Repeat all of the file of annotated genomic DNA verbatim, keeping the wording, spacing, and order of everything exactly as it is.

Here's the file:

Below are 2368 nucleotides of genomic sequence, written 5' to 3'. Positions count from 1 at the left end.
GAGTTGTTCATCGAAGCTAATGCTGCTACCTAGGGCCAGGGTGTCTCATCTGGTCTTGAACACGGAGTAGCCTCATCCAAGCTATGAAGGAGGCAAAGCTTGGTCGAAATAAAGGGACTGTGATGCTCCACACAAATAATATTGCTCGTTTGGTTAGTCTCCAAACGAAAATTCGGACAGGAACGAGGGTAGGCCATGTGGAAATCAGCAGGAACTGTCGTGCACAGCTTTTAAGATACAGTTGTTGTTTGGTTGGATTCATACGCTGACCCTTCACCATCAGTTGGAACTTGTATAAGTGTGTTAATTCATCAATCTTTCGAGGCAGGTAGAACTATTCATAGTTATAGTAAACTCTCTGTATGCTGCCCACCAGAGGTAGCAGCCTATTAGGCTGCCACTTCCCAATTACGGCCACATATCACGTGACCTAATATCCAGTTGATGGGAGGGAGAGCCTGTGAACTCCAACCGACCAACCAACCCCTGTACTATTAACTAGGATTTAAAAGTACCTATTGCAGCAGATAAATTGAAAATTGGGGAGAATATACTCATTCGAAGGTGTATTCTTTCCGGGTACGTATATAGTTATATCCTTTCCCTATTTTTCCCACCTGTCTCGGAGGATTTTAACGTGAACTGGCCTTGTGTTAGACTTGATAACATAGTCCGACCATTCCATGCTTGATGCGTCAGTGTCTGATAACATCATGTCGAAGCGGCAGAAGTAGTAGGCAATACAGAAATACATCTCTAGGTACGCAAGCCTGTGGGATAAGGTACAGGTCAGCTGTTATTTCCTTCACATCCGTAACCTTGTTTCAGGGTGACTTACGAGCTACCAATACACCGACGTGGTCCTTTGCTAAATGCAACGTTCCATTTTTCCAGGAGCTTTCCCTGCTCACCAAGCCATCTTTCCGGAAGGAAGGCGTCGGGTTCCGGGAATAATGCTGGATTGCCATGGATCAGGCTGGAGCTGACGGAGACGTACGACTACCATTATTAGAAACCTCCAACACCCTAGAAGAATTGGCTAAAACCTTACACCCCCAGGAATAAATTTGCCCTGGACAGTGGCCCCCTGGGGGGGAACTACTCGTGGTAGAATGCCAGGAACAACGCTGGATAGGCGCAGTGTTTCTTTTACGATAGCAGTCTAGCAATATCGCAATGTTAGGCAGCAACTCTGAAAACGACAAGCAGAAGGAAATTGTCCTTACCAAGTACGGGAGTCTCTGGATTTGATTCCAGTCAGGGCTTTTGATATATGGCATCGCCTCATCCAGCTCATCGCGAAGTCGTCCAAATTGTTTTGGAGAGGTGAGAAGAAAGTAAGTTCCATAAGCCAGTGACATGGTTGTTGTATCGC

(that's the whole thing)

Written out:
Below are 2368 nucleotides of genomic sequence, written 5' to 3'. Positions count from 1 at the left end.
GAGTTGTTCATCGAAGCTAATGCTGCTACCTAGGGCCAGGGTGTCTCATCTGGTCTTGAACACGGAGTAGCCTCATCCAAGCTATGAAGGAGGCAAAGCTTGGTCGAAATAAAGGGACTGTGATGCTCCACACAAATAATATTGCTCGTTTGGTTAGTCTCCAAACGAAAATTCGGACAGGAACGAGGGTAGGCCATGTGGAAATCAGCAGGAACTGTCGTGCACAGCTTTTAAGATACAGTTGTTGTTTGGTTGGATTCATACGCTGACCCTTCACCATCAGTTGGAACTTGTATAAGTGTGTTAATTCATCAATCTTTCGAGGCAGGTAGAACTATTCATAGTTATAGTAAACTCTCTGTATGCTGCCCACCAGAGGTAGCAGCCTATTAGGCTGCCACTTCCCAATTACGGCCACATATCACGTGACCTAATATCCAGTTGATGGGAGGGAGAGCCTGTGAACTCCAACCGACCAACCAACCCCTGTACTATTAACTAGGATTTAAAAGTACCTATTGCAGCAGATAAATTGAAAATTGGGGAGAATATACTCATTCGAAGGTGTATTCTTTCCGGGTACGTATATAGTTATATCCTTTCCCTATTTTTCCCACCTGTCTCGGAGGATTTTAACGTGAACTGGCCTTGTGTTAGACTTGATAACATAGTCCGACCATTCCATGCTTGATGCGTCAGTGTCTGATAACATCATGTCGAAGCGGCAGAAGTAGTAGGCAATACAGAAATACATCTCTAGGTACGCAAGCCTGTGGGATAAGGTACAGGTCAGCTGTTATTTCCTTCACATCCGTAACCTTGTTTCAGGGTGACTTACGAGCTACCAATACACCGACGTGGTCCTTTGCTAAATGCAACGTTCCATTTTTCCAGGAGCTTTCCCTGCTCACCAAGCCATCTTTCCGGAAGGAAGGCGTCGGGTTCCGGGAATAATGCTGGATTGCCATGGATCAGGCTGGAGCTGACGGAGACGTACGACTACCATTATTAGAAACCTCCAACACCCTAGAAGAATTGGCTAAAACCTTACACCCCCAGGAATAAATTTGCCCTGGACAGTGGCCCCCTGGGGGGGAACTACTCGTGGTAGAATGCCAGGAACAACGCTGGATAGGCGCAGTGTTTCTTTTACGATAGCAGTCTAGCAATATCGCAATGTTAGGCAGCAACTCTGAAAACGACAAGCAGAAGGAAATTGTCCTTACCAAGTACGGGAGTCTCTGGATTTGATTCCAGTCAGGGCTTTTGATATATGGCATCGCCTCATCCAGCTCATCGCGAAGTCGTCCAAATTGTTTTGGAGAGGTGAGAAGAAAGTAAGTTCCATAAGCCAGTGACATGGTTGTTGTATCGC